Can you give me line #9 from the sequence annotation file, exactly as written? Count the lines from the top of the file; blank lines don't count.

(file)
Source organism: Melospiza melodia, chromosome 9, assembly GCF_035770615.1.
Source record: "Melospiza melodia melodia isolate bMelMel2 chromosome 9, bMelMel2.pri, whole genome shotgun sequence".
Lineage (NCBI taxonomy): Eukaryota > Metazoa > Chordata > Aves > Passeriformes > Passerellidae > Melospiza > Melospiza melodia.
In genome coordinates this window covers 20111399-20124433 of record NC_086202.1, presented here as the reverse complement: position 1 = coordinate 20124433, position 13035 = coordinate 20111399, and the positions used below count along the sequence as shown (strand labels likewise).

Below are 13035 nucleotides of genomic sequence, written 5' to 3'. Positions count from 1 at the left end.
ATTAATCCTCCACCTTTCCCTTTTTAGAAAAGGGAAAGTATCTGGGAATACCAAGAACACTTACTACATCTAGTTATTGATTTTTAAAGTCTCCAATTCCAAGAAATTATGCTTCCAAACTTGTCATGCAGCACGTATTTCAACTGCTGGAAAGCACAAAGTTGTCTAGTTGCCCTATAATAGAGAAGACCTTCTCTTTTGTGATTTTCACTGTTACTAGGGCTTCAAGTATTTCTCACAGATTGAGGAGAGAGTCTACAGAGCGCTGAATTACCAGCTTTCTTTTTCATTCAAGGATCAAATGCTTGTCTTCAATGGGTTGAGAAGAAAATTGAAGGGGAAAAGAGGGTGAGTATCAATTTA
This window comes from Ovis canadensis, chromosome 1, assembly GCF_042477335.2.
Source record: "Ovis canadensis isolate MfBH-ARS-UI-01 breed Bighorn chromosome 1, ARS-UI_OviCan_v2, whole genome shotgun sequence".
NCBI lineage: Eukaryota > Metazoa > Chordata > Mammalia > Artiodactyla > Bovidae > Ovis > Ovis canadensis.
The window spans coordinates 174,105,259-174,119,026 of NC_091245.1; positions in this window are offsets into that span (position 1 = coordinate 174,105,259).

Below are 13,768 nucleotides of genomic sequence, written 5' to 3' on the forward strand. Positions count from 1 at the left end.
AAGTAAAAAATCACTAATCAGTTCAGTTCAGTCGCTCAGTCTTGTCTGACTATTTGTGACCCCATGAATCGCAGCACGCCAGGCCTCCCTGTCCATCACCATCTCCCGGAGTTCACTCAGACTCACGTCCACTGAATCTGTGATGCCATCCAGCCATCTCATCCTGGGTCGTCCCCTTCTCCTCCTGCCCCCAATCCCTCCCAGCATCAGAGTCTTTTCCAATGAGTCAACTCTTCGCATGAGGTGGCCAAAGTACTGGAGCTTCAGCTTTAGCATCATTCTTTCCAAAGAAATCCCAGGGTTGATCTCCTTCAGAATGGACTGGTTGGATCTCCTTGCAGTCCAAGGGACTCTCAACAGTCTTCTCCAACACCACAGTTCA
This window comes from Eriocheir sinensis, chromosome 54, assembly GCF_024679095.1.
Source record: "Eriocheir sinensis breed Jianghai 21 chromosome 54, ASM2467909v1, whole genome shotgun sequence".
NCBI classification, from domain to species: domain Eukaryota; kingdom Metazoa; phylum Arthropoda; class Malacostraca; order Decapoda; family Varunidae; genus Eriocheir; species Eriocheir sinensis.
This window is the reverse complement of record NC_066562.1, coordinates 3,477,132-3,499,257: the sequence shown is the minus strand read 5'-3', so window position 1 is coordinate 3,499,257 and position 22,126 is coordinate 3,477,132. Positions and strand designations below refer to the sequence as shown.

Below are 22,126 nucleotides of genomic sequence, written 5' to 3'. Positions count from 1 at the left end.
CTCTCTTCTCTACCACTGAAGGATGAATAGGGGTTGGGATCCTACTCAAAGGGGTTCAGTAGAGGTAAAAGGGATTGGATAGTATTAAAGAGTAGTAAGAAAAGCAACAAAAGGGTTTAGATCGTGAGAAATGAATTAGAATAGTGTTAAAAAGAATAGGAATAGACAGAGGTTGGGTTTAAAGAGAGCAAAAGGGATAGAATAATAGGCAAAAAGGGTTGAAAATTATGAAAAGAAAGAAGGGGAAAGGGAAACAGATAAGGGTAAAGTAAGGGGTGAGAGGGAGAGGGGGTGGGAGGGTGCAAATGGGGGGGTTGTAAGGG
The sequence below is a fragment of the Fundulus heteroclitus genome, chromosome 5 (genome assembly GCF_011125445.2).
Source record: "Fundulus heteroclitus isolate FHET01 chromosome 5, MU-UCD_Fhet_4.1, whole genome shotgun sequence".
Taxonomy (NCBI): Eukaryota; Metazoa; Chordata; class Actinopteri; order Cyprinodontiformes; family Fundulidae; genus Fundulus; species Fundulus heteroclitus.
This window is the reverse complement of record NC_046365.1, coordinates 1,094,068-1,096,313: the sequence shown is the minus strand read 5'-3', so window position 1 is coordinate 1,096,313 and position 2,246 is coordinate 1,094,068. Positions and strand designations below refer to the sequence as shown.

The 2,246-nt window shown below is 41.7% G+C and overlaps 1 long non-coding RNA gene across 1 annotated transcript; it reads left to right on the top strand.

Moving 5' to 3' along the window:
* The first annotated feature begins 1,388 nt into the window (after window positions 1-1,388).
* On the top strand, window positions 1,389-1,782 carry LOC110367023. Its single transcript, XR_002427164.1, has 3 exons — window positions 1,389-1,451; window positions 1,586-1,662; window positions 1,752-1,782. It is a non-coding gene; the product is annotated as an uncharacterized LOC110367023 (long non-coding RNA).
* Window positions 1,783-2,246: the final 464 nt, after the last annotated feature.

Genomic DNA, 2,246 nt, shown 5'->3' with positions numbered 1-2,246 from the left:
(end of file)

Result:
NCBI lineage: Eukaryota > Metazoa > Chordata > Mammalia > Artiodactyla > Bovidae > Ovis > Ovis canadensis.